Where guys go for help

23 Mar 2020


Andy Walmsley

Massey University doctoral student Andy Walmsley


A study looking to understand how men in construction seek help for mental health issues has garnered more than 600 responses from workers across the industry.

With support from not-for-profit health and safety organisation Site Safe, researcher Andy Walmsley is studying how men in the industry seek out help when they are having a tough time.

“In an industry where toughness is prized, very few men are willing to admit they are doing it tough emotionally or struggling with their mental health.

“Men within the New Zealand construction industry are less likely to seek help from a counsellor or psychologist, because of masculine gender roles, such as self-reliance and independence.”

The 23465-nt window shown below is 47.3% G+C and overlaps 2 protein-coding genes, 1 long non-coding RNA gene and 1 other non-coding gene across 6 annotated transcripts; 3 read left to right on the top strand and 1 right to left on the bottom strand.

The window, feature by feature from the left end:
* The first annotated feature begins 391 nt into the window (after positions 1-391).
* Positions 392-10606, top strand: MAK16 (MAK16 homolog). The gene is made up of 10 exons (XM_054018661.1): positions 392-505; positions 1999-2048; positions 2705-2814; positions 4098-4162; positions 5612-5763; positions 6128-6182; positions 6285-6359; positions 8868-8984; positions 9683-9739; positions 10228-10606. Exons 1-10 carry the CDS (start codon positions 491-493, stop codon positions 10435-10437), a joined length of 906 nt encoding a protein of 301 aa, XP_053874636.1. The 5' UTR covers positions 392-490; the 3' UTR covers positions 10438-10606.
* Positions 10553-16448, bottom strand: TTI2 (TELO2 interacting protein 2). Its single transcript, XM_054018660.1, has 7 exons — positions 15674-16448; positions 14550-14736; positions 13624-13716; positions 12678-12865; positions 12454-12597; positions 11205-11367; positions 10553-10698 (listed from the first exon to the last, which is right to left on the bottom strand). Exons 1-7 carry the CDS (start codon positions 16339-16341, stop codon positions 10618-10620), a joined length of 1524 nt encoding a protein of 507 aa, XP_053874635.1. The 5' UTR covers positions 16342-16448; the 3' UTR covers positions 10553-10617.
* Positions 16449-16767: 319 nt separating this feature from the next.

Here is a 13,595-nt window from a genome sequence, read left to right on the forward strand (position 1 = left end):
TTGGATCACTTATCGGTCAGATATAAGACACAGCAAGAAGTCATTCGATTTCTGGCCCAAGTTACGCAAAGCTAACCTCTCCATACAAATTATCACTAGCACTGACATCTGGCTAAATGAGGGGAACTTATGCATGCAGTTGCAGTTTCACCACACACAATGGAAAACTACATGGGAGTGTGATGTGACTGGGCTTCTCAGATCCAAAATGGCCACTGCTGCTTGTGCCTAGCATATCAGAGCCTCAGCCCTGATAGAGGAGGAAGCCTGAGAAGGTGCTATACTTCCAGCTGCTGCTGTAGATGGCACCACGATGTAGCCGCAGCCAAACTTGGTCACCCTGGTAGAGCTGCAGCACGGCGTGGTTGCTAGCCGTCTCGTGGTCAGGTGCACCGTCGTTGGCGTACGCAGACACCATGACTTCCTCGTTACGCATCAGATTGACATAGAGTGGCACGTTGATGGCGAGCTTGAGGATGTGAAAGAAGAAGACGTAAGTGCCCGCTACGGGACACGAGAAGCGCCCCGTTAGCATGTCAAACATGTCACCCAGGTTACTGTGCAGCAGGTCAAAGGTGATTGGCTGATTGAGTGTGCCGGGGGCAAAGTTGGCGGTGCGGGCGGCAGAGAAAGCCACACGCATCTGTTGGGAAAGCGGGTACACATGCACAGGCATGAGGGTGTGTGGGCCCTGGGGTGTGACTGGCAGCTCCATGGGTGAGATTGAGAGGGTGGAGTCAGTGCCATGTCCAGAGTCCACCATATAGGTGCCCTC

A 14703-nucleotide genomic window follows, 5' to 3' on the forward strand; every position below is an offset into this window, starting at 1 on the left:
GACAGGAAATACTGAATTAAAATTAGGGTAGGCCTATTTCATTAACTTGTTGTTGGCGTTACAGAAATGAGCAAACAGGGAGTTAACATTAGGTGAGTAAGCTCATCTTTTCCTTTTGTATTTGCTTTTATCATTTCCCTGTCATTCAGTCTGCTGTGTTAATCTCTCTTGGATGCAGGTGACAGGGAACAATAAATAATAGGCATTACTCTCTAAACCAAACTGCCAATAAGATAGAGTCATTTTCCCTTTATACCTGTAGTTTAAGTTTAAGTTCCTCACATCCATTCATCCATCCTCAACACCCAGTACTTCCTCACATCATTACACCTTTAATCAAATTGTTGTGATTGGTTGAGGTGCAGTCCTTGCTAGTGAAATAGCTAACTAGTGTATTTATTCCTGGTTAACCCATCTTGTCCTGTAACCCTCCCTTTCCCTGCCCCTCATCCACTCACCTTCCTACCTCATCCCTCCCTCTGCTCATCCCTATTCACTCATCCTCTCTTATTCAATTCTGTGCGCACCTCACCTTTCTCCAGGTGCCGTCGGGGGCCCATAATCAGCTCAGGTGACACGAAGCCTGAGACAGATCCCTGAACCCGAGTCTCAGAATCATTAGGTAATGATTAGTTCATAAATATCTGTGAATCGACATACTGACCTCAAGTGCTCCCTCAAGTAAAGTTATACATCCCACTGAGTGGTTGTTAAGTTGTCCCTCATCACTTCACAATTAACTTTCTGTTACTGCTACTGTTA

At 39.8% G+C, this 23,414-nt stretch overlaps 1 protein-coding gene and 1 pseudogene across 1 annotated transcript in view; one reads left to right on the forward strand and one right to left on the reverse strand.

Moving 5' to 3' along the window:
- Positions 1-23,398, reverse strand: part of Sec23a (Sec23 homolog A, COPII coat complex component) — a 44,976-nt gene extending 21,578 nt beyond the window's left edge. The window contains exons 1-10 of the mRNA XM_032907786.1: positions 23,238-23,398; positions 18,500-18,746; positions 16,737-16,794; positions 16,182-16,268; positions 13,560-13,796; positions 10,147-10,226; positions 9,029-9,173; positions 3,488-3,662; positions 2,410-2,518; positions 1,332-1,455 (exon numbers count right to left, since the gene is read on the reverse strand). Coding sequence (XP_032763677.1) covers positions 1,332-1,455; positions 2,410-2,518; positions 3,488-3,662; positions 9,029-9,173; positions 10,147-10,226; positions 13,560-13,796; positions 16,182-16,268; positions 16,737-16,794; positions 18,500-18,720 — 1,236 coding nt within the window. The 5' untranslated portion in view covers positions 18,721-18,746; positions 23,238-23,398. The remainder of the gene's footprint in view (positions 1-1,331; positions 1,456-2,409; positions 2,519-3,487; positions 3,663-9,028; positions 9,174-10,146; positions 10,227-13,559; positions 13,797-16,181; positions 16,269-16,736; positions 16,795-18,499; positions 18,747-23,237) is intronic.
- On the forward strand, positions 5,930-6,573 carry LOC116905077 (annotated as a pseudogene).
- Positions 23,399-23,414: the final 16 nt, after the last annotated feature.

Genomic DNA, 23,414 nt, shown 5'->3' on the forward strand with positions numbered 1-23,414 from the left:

And that raises questions about how services reach men and how to make it easier for them to get help when they need it.

“Do we change men? Or do we change the services to match men’s needs?”

He is also investigating how men look for help and what works.

“These include shoulder-to-shoulder interventions such as mental health support through sport and fitness, men’s sheds, and workshops.”

The study is also looking at what men think about getting help through a family doctor, employee assistance programme (EAP) services, and psychological services.

He says it’s the workmates on the building site that can help the most, or they can make it much harder for a person who’s suffering from poor mental health to get help. It all depends on their attitudes and what they say about mental health.

This includes different ways of having conversations about mental health, support services which men feel comfortable recommending to a work colleague, and strategies for supervisors to target mental health during site meetings.

The study, which will be submitted as a Massey University doctoral thesis, will be released in the next year and will include practical tips on improving mental health in the construction industry.

For more resources on mental health in the construction industry, visit: